Editor's Column - Mike Corbett
A couple of observations on paying attention to what’s important.
I opened one of those emails that come every now and then giving career advice. The subject was Jobs that are becoming obsolete. The idea is to discourage people from pursuing careers in those fields in order to avoid a career crisis down the road. #4 surprised and disappointed me: news reporter.
I realize that the media are changing and we have to keep up with technology. Traditionally, journalists have found employment at newspapers and that industry has taken a beating over the past decade. But the notion that there will be no place for news reporters to work in the future is downright frightening.
The need for impartial reporting has never been more urgent. Powerful people recognize the value in controlling the message and unless we have people who are trained to ask the tough questions, hold the powerful accountable and seek to report the truth impartially, our republic at all levels of government is in peril. A free and inquisitive press is not optional in a democracy; it’s a fundamental part of the process, enshrined in the First Amendment. We must always have a place for good news reporters to work.
I am gratified when I meet bright young college students eager to pursue journalism as a career. We must ensure they have a fulfilling career track. I sincerely hope the survey is wrong.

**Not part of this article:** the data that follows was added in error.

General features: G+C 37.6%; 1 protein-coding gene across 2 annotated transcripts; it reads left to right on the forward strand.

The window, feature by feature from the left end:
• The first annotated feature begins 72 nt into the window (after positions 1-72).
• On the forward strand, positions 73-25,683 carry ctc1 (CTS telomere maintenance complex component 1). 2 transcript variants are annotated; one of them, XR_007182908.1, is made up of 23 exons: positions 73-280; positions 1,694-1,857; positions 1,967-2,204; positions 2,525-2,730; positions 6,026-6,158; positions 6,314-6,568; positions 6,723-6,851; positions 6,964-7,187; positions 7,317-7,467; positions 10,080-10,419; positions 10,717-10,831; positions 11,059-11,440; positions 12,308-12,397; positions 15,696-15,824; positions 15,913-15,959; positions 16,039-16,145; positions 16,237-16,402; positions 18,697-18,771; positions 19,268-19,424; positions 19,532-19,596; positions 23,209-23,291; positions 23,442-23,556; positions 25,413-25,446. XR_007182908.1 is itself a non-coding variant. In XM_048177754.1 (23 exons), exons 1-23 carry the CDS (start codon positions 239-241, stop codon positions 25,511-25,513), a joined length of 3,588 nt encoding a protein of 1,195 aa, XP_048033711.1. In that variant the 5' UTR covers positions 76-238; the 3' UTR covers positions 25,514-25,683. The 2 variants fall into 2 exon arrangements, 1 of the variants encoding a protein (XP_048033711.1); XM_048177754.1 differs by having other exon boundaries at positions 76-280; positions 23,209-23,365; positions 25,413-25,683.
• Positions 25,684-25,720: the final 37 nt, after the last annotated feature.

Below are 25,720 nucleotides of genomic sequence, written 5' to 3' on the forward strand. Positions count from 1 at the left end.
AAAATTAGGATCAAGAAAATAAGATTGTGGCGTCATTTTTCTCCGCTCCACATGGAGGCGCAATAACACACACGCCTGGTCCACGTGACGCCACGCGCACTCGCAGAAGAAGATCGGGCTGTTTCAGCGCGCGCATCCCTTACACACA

I was attending a meeting at a local performance venue, the Logan Street Sanctuary, in Noblesville a few weeks ago. The conversation turned to how, even though quality acts are appearing, and its reputation is growing regionally, attendance was very low, like in single digits some nights.
I was elated when John Gilmore bought building and fixed it up a few years ago. It was real community effort. Volunteers painted, designed and renovated until this little gem shined. Musical acts followed and I presumed everything was going along fine. But I was reminded that the work didn’t end when the place was fixed up.
We are lucky to have a place like this in our community. Ever since my college days I have sought out the local coffee houses and community theaters where I live and visit. They are a sign that a community is serious about its local culture; that it cares enough to give local and visiting performers a place to showcase their talent.
But if we ignore these little gems, they will go away. I am making a new years resolution early this year to do better job of supporting my local arts venues, specifically the Logan Street Sanctuary and others as well.
What’s important to you? Are you cultivating it? Don’t wait. If you wait too long it may be gone.
See you around the county